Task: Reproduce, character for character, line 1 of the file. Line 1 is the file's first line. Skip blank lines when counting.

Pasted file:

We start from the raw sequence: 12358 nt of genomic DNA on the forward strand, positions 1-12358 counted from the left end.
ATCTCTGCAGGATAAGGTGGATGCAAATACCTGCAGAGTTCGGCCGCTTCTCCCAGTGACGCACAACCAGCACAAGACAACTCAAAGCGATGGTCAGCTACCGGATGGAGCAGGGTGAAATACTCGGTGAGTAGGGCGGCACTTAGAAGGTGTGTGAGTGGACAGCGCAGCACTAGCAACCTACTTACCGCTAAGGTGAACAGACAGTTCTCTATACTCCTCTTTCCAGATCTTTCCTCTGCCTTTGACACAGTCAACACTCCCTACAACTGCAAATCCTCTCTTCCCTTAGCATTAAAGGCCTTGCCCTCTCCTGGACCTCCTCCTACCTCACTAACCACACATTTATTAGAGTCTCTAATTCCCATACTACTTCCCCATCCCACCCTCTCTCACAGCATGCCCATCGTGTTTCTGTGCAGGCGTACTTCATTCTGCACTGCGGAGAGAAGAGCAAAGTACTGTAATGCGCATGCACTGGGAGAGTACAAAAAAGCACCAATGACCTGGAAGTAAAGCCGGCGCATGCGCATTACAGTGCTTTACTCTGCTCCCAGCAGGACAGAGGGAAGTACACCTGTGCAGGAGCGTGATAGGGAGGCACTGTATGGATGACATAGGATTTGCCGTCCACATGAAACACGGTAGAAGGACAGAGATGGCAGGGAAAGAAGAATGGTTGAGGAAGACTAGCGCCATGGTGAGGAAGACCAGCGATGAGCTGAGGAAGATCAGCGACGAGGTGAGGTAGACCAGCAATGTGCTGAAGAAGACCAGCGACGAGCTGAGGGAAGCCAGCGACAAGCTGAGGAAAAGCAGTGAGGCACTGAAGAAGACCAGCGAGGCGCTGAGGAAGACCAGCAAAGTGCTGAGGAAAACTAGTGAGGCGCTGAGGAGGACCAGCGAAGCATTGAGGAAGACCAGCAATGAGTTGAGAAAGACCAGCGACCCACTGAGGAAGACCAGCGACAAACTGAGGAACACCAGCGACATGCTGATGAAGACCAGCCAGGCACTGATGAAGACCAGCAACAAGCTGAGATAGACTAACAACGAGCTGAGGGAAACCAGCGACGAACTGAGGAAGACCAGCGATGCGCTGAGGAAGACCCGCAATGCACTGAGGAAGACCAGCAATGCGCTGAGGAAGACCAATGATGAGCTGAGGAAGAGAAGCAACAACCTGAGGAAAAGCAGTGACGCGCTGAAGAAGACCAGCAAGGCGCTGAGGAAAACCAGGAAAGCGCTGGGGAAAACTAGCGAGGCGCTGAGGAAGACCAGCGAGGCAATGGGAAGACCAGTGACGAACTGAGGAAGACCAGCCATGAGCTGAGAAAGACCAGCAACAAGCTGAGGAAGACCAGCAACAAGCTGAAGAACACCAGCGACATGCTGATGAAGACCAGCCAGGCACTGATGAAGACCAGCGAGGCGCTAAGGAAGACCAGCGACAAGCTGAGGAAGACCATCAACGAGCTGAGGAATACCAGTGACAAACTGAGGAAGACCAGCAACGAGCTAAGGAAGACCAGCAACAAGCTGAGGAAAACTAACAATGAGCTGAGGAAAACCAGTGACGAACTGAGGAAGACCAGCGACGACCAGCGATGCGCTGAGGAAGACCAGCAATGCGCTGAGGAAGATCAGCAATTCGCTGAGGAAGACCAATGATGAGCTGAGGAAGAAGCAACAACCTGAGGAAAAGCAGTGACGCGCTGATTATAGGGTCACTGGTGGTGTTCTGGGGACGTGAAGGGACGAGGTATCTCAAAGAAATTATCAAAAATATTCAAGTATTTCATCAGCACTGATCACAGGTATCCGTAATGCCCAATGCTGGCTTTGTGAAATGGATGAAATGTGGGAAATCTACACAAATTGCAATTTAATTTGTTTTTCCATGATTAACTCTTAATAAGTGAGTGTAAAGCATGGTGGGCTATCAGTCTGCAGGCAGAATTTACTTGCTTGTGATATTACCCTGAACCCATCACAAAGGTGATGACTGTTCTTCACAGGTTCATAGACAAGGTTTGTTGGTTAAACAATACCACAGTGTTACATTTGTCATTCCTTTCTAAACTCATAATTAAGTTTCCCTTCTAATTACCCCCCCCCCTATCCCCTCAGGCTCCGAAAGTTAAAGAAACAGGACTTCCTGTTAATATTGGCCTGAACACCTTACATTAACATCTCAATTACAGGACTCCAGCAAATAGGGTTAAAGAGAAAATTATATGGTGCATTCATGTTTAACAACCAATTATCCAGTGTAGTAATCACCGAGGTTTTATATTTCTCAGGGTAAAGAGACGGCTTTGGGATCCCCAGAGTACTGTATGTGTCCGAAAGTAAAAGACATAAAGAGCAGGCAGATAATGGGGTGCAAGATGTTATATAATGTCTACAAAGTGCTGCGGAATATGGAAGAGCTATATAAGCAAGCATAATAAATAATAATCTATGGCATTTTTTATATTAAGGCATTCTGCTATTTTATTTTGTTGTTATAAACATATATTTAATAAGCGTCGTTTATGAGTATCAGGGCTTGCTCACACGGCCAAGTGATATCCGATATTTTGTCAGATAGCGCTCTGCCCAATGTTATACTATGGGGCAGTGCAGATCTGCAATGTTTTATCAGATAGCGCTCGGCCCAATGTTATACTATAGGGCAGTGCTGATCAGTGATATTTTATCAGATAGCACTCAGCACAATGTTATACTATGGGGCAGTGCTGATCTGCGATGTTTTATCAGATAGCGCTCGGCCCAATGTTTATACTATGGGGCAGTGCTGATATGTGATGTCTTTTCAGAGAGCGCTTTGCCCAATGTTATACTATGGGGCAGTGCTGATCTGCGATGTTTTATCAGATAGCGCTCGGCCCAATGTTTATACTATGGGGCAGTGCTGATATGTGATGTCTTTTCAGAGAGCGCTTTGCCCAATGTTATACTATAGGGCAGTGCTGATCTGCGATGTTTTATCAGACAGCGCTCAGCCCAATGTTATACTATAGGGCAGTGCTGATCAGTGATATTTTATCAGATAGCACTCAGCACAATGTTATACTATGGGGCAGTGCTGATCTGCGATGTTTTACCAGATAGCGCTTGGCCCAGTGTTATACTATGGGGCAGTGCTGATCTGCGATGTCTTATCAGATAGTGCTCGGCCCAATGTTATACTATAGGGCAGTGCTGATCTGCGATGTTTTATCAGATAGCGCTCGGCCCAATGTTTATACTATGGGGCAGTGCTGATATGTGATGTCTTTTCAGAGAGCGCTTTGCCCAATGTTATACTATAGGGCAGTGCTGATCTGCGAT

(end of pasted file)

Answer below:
We start from the raw sequence: 12358 nt of genomic DNA on the forward strand, positions 1-12358 counted from the left end.